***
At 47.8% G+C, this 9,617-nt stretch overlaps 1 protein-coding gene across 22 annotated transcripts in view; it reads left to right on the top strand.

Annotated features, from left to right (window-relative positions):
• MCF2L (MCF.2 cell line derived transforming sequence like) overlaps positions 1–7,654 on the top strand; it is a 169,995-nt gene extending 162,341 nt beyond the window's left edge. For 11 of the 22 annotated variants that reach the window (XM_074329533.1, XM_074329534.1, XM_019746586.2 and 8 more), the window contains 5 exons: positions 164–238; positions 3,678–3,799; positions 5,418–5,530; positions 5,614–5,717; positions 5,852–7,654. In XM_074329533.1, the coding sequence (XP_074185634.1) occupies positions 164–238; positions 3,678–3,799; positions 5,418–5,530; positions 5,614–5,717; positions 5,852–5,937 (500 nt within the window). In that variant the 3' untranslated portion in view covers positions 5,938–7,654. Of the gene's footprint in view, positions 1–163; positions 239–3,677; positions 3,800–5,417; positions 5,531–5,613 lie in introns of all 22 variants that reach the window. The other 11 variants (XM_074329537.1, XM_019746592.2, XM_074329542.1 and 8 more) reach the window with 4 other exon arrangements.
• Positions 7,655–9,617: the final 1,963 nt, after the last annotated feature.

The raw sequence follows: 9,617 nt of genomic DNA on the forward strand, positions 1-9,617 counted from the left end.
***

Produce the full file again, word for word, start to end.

At 47.8% G+C, this 9,617-nt stretch overlaps 1 protein-coding gene across 22 annotated transcripts in view; it reads left to right on the top strand.

Annotated features, from left to right (window-relative positions):
• MCF2L (MCF.2 cell line derived transforming sequence like) overlaps positions 1–7,654 on the top strand; it is a 169,995-nt gene extending 162,341 nt beyond the window's left edge. For 11 of the 22 annotated variants that reach the window (XM_074329533.1, XM_074329534.1, XM_019746586.2 and 8 more), the window contains 5 exons: positions 164–238; positions 3,678–3,799; positions 5,418–5,530; positions 5,614–5,717; positions 5,852–7,654. In XM_074329533.1, the coding sequence (XP_074185634.1) occupies positions 164–238; positions 3,678–3,799; positions 5,418–5,530; positions 5,614–5,717; positions 5,852–5,937 (500 nt within the window). In that variant the 3' untranslated portion in view covers positions 5,938–7,654. Of the gene's footprint in view, positions 1–163; positions 239–3,677; positions 3,800–5,417; positions 5,531–5,613 lie in introns of all 22 variants that reach the window. The other 11 variants (XM_074329537.1, XM_019746592.2, XM_074329542.1 and 8 more) reach the window with 4 other exon arrangements.
• Positions 7,655–9,617: the final 1,963 nt, after the last annotated feature.

The raw sequence follows: 9,617 nt of genomic DNA on the forward strand, positions 1-9,617 counted from the left end.